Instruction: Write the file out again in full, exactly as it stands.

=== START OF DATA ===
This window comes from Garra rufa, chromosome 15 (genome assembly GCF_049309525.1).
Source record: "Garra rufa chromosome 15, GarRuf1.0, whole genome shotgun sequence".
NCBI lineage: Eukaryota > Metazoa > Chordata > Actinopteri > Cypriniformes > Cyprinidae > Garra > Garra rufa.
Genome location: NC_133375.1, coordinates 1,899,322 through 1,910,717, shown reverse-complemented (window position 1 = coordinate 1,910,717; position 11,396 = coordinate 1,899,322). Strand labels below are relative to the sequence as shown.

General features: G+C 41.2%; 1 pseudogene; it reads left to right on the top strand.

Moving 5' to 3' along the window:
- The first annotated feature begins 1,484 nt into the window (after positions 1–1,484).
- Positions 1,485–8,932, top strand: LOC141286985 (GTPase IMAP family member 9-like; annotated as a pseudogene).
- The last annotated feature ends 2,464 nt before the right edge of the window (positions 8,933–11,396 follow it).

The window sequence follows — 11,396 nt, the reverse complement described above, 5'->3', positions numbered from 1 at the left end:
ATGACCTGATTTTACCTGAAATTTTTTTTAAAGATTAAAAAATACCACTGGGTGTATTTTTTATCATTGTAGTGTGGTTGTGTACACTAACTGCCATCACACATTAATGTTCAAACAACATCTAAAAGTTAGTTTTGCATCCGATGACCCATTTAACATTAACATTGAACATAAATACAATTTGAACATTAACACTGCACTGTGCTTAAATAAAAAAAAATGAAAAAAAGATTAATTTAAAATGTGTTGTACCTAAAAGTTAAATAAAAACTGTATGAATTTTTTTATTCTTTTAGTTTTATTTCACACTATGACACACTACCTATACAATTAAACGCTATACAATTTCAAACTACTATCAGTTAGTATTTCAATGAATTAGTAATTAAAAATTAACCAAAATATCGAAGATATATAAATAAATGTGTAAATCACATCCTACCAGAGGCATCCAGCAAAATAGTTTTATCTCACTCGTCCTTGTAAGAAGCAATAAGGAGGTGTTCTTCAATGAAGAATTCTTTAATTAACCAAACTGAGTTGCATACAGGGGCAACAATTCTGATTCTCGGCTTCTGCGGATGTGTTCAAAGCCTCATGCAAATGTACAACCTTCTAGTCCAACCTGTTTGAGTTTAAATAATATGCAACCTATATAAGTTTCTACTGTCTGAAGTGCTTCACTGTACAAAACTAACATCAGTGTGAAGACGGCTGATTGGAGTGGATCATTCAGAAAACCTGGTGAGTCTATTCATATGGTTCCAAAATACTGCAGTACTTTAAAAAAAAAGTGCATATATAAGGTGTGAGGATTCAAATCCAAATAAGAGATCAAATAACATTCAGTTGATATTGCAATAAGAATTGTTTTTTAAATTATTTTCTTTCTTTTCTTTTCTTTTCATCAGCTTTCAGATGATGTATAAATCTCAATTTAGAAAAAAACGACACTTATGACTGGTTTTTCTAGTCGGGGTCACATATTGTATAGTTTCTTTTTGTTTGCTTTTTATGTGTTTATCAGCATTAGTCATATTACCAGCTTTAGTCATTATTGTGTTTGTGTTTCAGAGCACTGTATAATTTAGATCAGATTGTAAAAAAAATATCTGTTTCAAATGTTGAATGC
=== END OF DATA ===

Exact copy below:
This window comes from Garra rufa, chromosome 15 (genome assembly GCF_049309525.1).
Source record: "Garra rufa chromosome 15, GarRuf1.0, whole genome shotgun sequence".
NCBI lineage: Eukaryota > Metazoa > Chordata > Actinopteri > Cypriniformes > Cyprinidae > Garra > Garra rufa.
Genome location: NC_133375.1, coordinates 1,899,322 through 1,910,717, shown reverse-complemented (window position 1 = coordinate 1,910,717; position 11,396 = coordinate 1,899,322). Strand labels below are relative to the sequence as shown.

General features: G+C 41.2%; 1 pseudogene; it reads left to right on the top strand.

Moving 5' to 3' along the window:
- The first annotated feature begins 1,484 nt into the window (after positions 1–1,484).
- Positions 1,485–8,932, top strand: LOC141286985 (GTPase IMAP family member 9-like; annotated as a pseudogene).
- The last annotated feature ends 2,464 nt before the right edge of the window (positions 8,933–11,396 follow it).

The window sequence follows — 11,396 nt, the reverse complement described above, 5'->3', positions numbered from 1 at the left end:
ATGACCTGATTTTACCTGAAATTTTTTTTAAAGATTAAAAAATACCACTGGGTGTATTTTTTATCATTGTAGTGTGGTTGTGTACACTAACTGCCATCACACATTAATGTTCAAACAACATCTAAAAGTTAGTTTTGCATCCGATGACCCATTTAACATTAACATTGAACATAAATACAATTTGAACATTAACACTGCACTGTGCTTAAATAAAAAAAAATGAAAAAAAGATTAATTTAAAATGTGTTGTACCTAAAAGTTAAATAAAAACTGTATGAATTTTTTTATTCTTTTAGTTTTATTTCACACTATGACACACTACCTATACAATTAAACGCTATACAATTTCAAACTACTATCAGTTAGTATTTCAATGAATTAGTAATTAAAAATTAACCAAAATATCGAAGATATATAAATAAATGTGTAAATCACATCCTACCAGAGGCATCCAGCAAAATAGTTTTATCTCACTCGTCCTTGTAAGAAGCAATAAGGAGGTGTTCTTCAATGAAGAATTCTTTAATTAACCAAACTGAGTTGCATACAGGGGCAACAATTCTGATTCTCGGCTTCTGCGGATGTGTTCAAAGCCTCATGCAAATGTACAACCTTCTAGTCCAACCTGTTTGAGTTTAAATAATATGCAACCTATATAAGTTTCTACTGTCTGAAGTGCTTCACTGTACAAAACTAACATCAGTGTGAAGACGGCTGATTGGAGTGGATCATTCAGAAAACCTGGTGAGTCTATTCATATGGTTCCAAAATACTGCAGTACTTTAAAAAAAAAGTGCATATATAAGGTGTGAGGATTCAAATCCAAATAAGAGATCAAATAACATTCAGTTGATATTGCAATAAGAATTGTTTTTTAAATTATTTTCTTTCTTTTCTTTTCTTTTCATCAGCTTTCAGATGATGTATAAATCTCAATTTAGAAAAAAACGACACTTATGACTGGTTTTTCTAGTCGGGGTCACATATTGTATAGTTTCTTTTTGTTTGCTTTTTATGTGTTTATCAGCATTAGTCATATTACCAGCTTTAGTCATTATTGTGTTTGTGTTTCAGAGCACTGTATAATTTAGATCAGATTGTAAAAAAAATATCTGTTTCAAATGTTGAATGC